Two that you should absolutely not pick are Amanita ocreata, also known as the “Destroying Angel,” and Amanita phalloides, also known as the “Angel of Death”— both aptly named. These two are some of the most toxic of the Amanita genus. They have amatoxins that cause liver failure, leading to death.

They’re both foreboding mushrooms that are several inches tall with large caps also several inches across. However, when they’re young both of these toxic mushrooms go through an “egg phase” where they resemble small, spherical puffball mushrooms.

The Amanita ocreata is a bright white mushroom and Amanita phalloides is white with a yellow or brown tint. Because of these two, I have a general rule of never picking white mushrooms, just to be safe (even though there are edible white mushrooms).

Galerina marginata

Galerina marginata

The most deadly mushroom of the


genus is the

Galerina marginata


©Jolanda Aalbers/

There are a few toxic mushrooms in the Galerina genus, but the Galerina marginata is the most deadly. It contains toxins that lead to liver failure, giving it its names “Funeral Bell” or “Deadly Galerina.”

The Galerina marginata is a small mushroom, only a few inches high, with a slender stipe (stem). They often grow on dying wood and moist places. Usually, there are several growing near each other, but they don’t grow in clusters.

Galerina marginata mushrooms have brown-beige caps that lose their color over time. The caps are rounded, like a tiny umbrella. Galerina marginatas have gills like many other small brown mushrooms so they’re difficult to identify. Another reason to confirm you’re 100% sure of your find!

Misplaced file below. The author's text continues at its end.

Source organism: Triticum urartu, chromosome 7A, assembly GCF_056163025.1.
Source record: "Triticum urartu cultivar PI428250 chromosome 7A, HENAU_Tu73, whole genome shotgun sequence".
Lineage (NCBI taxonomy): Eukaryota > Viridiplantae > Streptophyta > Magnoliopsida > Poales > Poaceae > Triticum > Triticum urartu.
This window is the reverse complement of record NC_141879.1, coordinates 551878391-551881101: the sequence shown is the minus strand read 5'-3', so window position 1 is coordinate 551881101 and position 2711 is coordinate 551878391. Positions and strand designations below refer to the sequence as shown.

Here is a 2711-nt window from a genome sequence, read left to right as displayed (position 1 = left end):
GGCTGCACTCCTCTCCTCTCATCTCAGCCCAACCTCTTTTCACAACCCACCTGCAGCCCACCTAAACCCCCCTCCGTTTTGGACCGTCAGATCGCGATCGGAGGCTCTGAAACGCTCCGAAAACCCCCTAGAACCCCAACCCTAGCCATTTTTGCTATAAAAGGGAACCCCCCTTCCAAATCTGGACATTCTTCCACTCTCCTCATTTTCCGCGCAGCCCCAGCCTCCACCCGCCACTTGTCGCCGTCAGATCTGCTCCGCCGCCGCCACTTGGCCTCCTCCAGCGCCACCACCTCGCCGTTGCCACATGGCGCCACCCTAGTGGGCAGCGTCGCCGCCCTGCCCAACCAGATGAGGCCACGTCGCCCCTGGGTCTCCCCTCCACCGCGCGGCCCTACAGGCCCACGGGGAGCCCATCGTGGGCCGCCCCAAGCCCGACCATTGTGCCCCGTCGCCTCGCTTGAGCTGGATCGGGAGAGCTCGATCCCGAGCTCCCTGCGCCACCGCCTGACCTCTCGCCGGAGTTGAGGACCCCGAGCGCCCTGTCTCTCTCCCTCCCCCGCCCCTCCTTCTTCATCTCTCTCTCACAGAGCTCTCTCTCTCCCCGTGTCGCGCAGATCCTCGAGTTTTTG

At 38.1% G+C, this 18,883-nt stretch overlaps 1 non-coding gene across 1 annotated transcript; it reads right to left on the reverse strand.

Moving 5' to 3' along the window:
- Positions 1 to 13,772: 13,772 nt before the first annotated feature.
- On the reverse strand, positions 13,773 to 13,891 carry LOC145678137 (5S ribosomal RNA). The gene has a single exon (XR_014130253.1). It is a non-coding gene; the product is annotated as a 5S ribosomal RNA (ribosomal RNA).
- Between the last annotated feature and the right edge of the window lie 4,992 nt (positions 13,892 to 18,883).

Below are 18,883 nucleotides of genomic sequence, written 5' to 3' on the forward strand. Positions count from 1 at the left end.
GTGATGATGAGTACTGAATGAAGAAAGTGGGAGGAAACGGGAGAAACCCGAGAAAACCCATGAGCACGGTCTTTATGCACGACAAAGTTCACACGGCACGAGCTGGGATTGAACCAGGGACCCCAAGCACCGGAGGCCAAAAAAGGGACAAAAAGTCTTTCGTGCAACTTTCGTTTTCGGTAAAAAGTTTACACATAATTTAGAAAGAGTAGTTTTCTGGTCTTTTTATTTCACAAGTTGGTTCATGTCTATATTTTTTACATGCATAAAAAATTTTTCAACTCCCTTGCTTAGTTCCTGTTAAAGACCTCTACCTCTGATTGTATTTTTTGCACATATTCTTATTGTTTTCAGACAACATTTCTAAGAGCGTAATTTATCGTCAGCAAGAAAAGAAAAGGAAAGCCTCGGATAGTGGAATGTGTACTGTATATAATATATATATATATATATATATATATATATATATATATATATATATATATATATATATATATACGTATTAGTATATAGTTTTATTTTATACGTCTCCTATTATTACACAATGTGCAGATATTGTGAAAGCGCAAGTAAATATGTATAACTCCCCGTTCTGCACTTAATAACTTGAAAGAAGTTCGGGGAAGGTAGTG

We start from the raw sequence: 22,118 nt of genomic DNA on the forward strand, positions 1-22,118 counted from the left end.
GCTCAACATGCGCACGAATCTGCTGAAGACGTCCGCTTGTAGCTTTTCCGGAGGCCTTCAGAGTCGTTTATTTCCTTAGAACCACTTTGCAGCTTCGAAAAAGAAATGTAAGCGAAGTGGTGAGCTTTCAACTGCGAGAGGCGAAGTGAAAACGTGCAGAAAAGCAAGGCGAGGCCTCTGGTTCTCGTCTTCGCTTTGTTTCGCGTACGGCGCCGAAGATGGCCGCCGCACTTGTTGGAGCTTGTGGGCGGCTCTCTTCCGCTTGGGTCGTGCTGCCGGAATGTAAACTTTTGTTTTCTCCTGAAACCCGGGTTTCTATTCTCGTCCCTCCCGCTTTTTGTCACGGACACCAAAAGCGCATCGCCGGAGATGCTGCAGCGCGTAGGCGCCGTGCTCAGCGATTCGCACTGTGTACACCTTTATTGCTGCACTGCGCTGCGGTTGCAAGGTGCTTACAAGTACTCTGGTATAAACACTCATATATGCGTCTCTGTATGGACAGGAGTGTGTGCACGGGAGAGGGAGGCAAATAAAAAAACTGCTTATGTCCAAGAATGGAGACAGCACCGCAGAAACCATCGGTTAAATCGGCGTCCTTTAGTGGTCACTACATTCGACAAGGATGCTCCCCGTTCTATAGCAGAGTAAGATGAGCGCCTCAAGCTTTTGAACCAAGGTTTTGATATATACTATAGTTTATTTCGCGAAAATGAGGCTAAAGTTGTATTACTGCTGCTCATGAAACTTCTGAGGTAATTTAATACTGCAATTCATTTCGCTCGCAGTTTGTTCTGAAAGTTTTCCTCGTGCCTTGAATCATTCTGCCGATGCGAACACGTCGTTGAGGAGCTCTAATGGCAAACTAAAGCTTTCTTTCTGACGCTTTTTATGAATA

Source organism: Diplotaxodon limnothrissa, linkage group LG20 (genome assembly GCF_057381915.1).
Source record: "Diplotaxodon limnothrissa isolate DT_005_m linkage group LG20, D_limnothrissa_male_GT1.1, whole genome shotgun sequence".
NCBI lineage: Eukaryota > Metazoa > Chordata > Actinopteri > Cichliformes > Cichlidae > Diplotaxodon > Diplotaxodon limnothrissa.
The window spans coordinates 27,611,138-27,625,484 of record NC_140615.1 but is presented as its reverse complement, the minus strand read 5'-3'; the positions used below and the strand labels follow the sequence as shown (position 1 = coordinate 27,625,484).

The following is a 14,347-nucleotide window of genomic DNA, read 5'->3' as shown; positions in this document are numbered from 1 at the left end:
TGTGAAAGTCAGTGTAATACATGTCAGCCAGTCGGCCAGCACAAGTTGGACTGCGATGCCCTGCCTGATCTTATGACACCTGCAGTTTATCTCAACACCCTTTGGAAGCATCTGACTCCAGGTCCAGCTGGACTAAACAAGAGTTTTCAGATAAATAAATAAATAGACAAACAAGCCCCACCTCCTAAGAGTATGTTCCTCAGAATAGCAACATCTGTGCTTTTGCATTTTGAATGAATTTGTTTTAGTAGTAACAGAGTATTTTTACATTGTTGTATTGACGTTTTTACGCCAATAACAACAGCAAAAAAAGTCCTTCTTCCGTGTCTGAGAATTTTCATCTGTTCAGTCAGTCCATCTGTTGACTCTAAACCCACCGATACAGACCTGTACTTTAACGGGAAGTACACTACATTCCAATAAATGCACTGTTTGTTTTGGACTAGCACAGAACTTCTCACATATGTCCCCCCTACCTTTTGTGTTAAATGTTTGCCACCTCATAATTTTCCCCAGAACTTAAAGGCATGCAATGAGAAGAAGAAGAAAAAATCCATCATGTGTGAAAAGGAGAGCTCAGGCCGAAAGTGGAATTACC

Where To Go Mushroom Hunting

Of course, you need to start by going to an area where mushroom hunting is allowed, like the national forests or state parks. But once you’re there, where do you go? Many of these forests and parks are huge and you could wander for days and find nothing if you don’t know where to look.

Now, the best way to find the hot spots is to ask an experienced mushroom hunter who’s been in the area for years. However, not all mushroomers are eager to give away their trusted spots.

It also helps to join one of the local groups I mentioned earlier in this post. The guides or fellow members of those groups are likely to share some tips on where to go looking.

Each mushroom has a preferred habitat, so if you’re searching for a specific one you should look up where to find that mushroom. Thankfully, there are some basic guidelines you can follow when looking for mushrooms.

First off, all mushrooms need moisture to pop up. So, areas that accumulate moisture are prime for mushrooms. This could be streambanks, soaked logs, mossy stumps, or soil covered in damp, fallen leaves.

Many mushrooms also grow symbiotically with certain trees, exchanging vital nutrients. So, you’re likely to find mushrooms growing at the base of living trees, although the species of the tree depends on the species of mushrooms.

Often, you need to go off the trails a bit to find areas that others haven’t searched or that aren’t disturbed by hikers. Don’t forget to check under ferns or bushes as they can sometimes hide budding mushrooms.

Specifically for Oregon, parks and forests along the coast are known to be great hunting spots because of the wet and humid climate. Also, the Cascade Mountains are loved by local mushroom hunters for harboring lots of species of mushrooms.